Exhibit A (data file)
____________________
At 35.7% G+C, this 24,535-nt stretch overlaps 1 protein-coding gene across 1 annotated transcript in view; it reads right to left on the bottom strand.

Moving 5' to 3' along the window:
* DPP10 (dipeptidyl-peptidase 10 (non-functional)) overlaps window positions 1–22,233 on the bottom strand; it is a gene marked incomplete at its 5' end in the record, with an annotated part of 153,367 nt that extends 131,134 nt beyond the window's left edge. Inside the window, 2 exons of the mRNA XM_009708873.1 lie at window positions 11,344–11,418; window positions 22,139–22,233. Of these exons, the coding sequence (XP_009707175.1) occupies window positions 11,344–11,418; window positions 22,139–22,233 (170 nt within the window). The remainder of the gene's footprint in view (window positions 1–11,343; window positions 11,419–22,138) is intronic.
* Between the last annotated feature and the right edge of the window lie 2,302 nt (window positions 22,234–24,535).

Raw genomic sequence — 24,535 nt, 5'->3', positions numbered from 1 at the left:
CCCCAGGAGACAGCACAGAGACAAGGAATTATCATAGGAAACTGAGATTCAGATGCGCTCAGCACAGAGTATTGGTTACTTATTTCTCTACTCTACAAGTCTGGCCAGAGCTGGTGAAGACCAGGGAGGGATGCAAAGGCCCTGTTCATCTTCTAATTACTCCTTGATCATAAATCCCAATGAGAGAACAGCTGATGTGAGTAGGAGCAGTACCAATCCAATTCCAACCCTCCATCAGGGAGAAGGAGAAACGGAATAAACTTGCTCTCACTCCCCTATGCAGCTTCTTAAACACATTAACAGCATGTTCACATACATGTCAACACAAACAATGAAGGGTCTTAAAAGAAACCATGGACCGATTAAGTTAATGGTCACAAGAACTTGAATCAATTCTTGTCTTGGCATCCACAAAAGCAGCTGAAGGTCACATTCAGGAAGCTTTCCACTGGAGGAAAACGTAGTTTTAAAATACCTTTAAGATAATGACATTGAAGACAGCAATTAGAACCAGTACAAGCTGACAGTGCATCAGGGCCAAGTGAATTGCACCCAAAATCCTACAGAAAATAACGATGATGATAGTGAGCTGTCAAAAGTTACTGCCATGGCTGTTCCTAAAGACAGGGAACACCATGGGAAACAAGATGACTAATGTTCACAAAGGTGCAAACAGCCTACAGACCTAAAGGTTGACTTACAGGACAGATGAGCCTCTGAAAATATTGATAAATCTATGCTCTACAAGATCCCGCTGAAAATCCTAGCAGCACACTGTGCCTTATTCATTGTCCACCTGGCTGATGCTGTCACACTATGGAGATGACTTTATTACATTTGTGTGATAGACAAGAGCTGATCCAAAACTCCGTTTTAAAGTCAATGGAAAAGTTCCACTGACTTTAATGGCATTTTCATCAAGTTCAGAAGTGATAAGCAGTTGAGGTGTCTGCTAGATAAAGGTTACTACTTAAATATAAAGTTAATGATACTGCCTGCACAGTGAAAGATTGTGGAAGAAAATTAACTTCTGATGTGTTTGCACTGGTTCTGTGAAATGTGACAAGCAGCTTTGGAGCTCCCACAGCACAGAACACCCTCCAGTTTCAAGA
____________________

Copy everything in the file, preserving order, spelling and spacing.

At 35.7% G+C, this 24,535-nt stretch overlaps 1 protein-coding gene across 1 annotated transcript in view; it reads right to left on the bottom strand.

Moving 5' to 3' along the window:
* DPP10 (dipeptidyl-peptidase 10 (non-functional)) overlaps window positions 1–22,233 on the bottom strand; it is a gene marked incomplete at its 5' end in the record, with an annotated part of 153,367 nt that extends 131,134 nt beyond the window's left edge. Inside the window, 2 exons of the mRNA XM_009708873.1 lie at window positions 11,344–11,418; window positions 22,139–22,233. Of these exons, the coding sequence (XP_009707175.1) occupies window positions 11,344–11,418; window positions 22,139–22,233 (170 nt within the window). The remainder of the gene's footprint in view (window positions 1–11,343; window positions 11,419–22,138) is intronic.
* Between the last annotated feature and the right edge of the window lie 2,302 nt (window positions 22,234–24,535).

Raw genomic sequence — 24,535 nt, 5'->3', positions numbered from 1 at the left:
CCCCAGGAGACAGCACAGAGACAAGGAATTATCATAGGAAACTGAGATTCAGATGCGCTCAGCACAGAGTATTGGTTACTTATTTCTCTACTCTACAAGTCTGGCCAGAGCTGGTGAAGACCAGGGAGGGATGCAAAGGCCCTGTTCATCTTCTAATTACTCCTTGATCATAAATCCCAATGAGAGAACAGCTGATGTGAGTAGGAGCAGTACCAATCCAATTCCAACCCTCCATCAGGGAGAAGGAGAAACGGAATAAACTTGCTCTCACTCCCCTATGCAGCTTCTTAAACACATTAACAGCATGTTCACATACATGTCAACACAAACAATGAAGGGTCTTAAAAGAAACCATGGACCGATTAAGTTAATGGTCACAAGAACTTGAATCAATTCTTGTCTTGGCATCCACAAAAGCAGCTGAAGGTCACATTCAGGAAGCTTTCCACTGGAGGAAAACGTAGTTTTAAAATACCTTTAAGATAATGACATTGAAGACAGCAATTAGAACCAGTACAAGCTGACAGTGCATCAGGGCCAAGTGAATTGCACCCAAAATCCTACAGAAAATAACGATGATGATAGTGAGCTGTCAAAAGTTACTGCCATGGCTGTTCCTAAAGACAGGGAACACCATGGGAAACAAGATGACTAATGTTCACAAAGGTGCAAACAGCCTACAGACCTAAAGGTTGACTTACAGGACAGATGAGCCTCTGAAAATATTGATAAATCTATGCTCTACAAGATCCCGCTGAAAATCCTAGCAGCACACTGTGCCTTATTCATTGTCCACCTGGCTGATGCTGTCACACTATGGAGATGACTTTATTACATTTGTGTGATAGACAAGAGCTGATCCAAAACTCCGTTTTAAAGTCAATGGAAAAGTTCCACTGACTTTAATGGCATTTTCATCAAGTTCAGAAGTGATAAGCAGTTGAGGTGTCTGCTAGATAAAGGTTACTACTTAAATATAAAGTTAATGATACTGCCTGCACAGTGAAAGATTGTGGAAGAAAATTAACTTCTGATGTGTTTGCACTGGTTCTGTGAAATGTGACAAGCAGCTTTGGAGCTCCCACAGCACAGAACACCCTCCAGTTTCAAGA